On to the Technical Challenge, where the hosts explain the bakers must make 12 identical gluten-free pitas. My stupid American ears initially heard "pitters" and not "pitas" so I spent 30 minutes with the episode paused trying to look up "pitters" and all I found was a hair salon on the Upper East Side. Anyway, it's pita.

No one knows really how this will work. Each baker got an unlabeled packet of brown powder. Turns out it's cilium, which acts as a gluten substitute. Alvin tells the hosts that he has eaten pita bread once, then spends most of the challenge debating what shape to make it, mostly confusing it with naan. Mat looks in the oven and describes his breads as "gray and dense," you know, how you always want your bread to look.

[Meanwhile, in America: Some nightmare would use this challenge as an opportunity to casually drop just how well-traveled they are and how many countries they've been to and eaten in.]

It's a tough challenge, with Alvin and Tamal at the bottom, and excitingly, Nadiya in first place. I've been hoping she would win a challenge someday, especially since she is often on the bottom in the technicals.

Now it's time for the Showstopper (which is also what I say when I do my signature sex move, which is fall asleep). For this one, the contestants must make a dairy-free ice cream roll. An ice cream roll is simply ice cream and jam wrapped in sponge cake, but Paul notes that a bake being "good enough" won't cut it in this challenge. He won't be giving the bakers any leeway just because they are using alternative ingredients.

This may as well be called the coconut milk challenge, because that's what basically everyone is using as a dairy substitute. Lots of tropical flavors, like Alvin's buko pandan, Ian's mango and ginger, and Paul's pineapple jam. Nadiya and Tamal tease each other from their stations while making the ice cream, Tamal trying to see how she's making hers.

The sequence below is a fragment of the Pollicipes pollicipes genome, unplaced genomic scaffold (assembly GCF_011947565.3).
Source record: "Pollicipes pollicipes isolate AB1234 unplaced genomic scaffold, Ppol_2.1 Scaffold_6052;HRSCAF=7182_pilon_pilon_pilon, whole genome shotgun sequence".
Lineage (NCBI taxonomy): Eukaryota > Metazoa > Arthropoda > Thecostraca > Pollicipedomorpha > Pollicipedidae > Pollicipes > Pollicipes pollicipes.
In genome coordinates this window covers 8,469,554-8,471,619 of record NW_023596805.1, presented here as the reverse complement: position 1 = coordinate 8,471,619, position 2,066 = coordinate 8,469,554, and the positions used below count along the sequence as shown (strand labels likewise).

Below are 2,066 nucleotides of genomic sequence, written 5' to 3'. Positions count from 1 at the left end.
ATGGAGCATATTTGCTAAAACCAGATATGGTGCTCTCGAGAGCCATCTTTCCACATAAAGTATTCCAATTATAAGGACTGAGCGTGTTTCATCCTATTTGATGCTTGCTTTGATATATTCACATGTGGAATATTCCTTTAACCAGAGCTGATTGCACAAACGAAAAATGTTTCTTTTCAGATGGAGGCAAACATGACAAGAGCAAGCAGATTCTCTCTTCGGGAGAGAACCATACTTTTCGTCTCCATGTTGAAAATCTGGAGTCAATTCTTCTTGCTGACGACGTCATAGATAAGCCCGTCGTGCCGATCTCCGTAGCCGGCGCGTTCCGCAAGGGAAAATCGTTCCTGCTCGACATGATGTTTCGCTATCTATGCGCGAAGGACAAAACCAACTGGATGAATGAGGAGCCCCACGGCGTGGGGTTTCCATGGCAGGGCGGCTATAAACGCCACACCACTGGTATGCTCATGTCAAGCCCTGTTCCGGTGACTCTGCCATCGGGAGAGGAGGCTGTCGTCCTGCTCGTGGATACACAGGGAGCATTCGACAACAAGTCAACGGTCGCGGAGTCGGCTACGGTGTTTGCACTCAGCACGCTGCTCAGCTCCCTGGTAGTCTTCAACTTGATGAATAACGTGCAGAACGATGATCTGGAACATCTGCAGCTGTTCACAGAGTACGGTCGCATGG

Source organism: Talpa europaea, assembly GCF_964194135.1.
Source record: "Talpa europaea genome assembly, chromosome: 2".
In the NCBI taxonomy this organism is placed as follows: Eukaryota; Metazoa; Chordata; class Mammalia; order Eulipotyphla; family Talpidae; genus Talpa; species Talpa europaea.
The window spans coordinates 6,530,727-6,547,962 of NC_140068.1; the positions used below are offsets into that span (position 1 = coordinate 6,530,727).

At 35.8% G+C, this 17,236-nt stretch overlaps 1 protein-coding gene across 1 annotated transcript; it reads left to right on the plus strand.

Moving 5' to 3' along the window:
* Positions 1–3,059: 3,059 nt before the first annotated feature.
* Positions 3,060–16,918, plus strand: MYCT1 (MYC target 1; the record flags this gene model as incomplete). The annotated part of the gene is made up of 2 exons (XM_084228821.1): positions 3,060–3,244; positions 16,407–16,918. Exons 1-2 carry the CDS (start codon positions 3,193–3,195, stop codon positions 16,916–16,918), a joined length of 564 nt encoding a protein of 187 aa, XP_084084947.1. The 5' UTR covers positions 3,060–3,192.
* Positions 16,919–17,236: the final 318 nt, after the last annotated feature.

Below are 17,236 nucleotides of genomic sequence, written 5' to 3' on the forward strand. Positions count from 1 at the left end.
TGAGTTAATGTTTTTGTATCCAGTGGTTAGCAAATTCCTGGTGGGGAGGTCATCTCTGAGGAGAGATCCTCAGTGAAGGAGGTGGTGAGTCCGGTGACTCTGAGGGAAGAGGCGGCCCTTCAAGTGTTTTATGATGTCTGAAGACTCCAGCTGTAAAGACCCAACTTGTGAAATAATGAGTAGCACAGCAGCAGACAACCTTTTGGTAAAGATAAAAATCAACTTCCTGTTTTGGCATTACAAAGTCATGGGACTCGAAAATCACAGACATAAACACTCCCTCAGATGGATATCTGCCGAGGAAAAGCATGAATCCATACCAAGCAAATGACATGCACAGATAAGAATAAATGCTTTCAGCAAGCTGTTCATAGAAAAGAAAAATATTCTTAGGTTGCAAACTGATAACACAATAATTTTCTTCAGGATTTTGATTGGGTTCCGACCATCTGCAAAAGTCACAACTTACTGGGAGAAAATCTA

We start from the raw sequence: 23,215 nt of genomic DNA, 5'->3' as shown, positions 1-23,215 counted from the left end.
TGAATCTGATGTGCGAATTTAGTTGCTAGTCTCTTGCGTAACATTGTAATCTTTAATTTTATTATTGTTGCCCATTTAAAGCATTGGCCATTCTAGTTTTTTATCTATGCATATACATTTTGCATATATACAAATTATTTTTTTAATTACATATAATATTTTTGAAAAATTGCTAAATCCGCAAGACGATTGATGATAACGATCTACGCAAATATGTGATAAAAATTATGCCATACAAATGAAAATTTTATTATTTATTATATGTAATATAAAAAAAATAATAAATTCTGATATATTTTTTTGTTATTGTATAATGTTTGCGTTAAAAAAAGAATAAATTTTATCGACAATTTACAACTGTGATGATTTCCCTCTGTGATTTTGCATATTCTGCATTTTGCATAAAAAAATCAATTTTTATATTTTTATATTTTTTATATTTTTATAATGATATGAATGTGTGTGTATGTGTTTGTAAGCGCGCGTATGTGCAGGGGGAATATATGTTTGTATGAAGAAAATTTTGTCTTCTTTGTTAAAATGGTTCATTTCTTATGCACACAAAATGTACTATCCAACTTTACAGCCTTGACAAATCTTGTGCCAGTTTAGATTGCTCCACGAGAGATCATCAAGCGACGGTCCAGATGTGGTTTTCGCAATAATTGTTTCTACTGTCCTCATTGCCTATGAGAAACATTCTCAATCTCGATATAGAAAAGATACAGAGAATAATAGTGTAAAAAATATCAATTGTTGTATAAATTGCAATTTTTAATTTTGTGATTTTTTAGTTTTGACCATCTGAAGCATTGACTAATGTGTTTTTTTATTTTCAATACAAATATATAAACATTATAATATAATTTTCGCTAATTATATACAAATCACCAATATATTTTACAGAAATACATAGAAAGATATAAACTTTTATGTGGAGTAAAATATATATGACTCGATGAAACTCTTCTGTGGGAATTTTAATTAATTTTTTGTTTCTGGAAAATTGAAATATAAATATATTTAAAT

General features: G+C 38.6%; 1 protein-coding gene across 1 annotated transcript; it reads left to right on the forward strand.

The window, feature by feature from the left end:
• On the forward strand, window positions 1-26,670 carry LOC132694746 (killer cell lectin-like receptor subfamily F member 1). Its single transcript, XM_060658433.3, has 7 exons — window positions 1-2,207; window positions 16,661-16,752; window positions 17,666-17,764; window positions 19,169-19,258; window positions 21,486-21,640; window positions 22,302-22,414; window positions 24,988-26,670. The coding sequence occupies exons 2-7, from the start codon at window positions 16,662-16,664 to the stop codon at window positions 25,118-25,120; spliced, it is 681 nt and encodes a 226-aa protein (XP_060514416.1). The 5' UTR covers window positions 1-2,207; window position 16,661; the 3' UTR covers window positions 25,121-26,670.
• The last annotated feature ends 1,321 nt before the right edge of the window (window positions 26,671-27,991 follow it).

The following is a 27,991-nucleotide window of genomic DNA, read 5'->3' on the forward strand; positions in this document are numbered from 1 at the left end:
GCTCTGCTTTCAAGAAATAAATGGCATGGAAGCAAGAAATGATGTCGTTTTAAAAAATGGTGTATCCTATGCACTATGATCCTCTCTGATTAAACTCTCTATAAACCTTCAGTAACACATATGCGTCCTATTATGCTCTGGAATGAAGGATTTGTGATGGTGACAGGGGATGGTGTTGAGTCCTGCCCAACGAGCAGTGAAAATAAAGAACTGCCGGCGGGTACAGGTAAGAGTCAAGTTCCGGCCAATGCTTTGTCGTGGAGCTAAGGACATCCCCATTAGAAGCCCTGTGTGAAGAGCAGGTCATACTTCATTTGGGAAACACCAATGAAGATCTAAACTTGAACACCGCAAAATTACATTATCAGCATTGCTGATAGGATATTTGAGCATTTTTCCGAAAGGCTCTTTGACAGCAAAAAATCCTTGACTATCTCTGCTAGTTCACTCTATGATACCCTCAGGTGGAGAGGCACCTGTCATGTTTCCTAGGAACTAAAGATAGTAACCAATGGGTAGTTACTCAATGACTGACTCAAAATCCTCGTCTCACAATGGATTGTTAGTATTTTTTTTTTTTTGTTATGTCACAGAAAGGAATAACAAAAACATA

[Meanwhile, in America: Their playful banter would be masking, or at least interpreted as, a full-blown romantic relationship complete with a tearful break-up when one of them is inevitably eliminated.]

Gif courtesy

Paul's tropical roll is topped not only with bright colors and palm trees, but also a fondant bikini babe who's top heavy and barely covered, making it by far the riskiest thing that has ever happened on this show. But Paul's bathing beauty isn't the only good thing about his roll, the judges also love the taste of the ice cream.

Ugne's peanut butter and jelly roll has excellent flavors, but unfortunately looks like a flat melty mess. Between her struggle in the Signature Bake and her messy roll this week, Ugne is sadly eliminated. Her reaction was a polite "it's fine."

[Meanwhile, in America: We'd get three minutes of tears and heaving.]

In brighter news, Star Baker for the week is Nadiya! She tells the camera that her family "is going to be so proud of me. And I'm never proud of myself, but I'm proud of myself now." She's crying. I'm crying. Everyone is crying.